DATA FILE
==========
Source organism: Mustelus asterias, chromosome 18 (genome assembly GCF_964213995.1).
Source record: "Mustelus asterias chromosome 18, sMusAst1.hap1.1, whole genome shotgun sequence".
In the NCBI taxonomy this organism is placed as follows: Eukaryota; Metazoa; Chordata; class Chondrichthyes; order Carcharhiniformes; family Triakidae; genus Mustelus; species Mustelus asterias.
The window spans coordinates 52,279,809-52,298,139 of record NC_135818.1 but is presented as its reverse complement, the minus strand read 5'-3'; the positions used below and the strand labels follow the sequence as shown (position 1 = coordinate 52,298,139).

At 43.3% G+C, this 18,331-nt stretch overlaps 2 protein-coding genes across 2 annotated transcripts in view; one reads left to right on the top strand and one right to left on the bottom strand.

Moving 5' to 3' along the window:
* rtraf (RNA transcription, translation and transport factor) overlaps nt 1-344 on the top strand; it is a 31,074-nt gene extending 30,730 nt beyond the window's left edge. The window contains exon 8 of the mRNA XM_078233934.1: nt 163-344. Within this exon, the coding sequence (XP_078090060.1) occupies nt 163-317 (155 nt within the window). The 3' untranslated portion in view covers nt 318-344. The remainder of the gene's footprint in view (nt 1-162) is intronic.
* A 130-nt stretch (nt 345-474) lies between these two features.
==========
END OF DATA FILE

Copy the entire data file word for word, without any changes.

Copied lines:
Source organism: Mustelus asterias, chromosome 18 (genome assembly GCF_964213995.1).
Source record: "Mustelus asterias chromosome 18, sMusAst1.hap1.1, whole genome shotgun sequence".
In the NCBI taxonomy this organism is placed as follows: Eukaryota; Metazoa; Chordata; class Chondrichthyes; order Carcharhiniformes; family Triakidae; genus Mustelus; species Mustelus asterias.
The window spans coordinates 52,279,809-52,298,139 of record NC_135818.1 but is presented as its reverse complement, the minus strand read 5'-3'; the positions used below and the strand labels follow the sequence as shown (position 1 = coordinate 52,298,139).

At 43.3% G+C, this 18,331-nt stretch overlaps 2 protein-coding genes across 2 annotated transcripts in view; one reads left to right on the top strand and one right to left on the bottom strand.

Moving 5' to 3' along the window:
* rtraf (RNA transcription, translation and transport factor) overlaps nt 1-344 on the top strand; it is a 31,074-nt gene extending 30,730 nt beyond the window's left edge. The window contains exon 8 of the mRNA XM_078233934.1: nt 163-344. Within this exon, the coding sequence (XP_078090060.1) occupies nt 163-317 (155 nt within the window). The 3' untranslated portion in view covers nt 318-344. The remainder of the gene's footprint in view (nt 1-162) is intronic.
* A 130-nt stretch (nt 345-474) lies between these two features.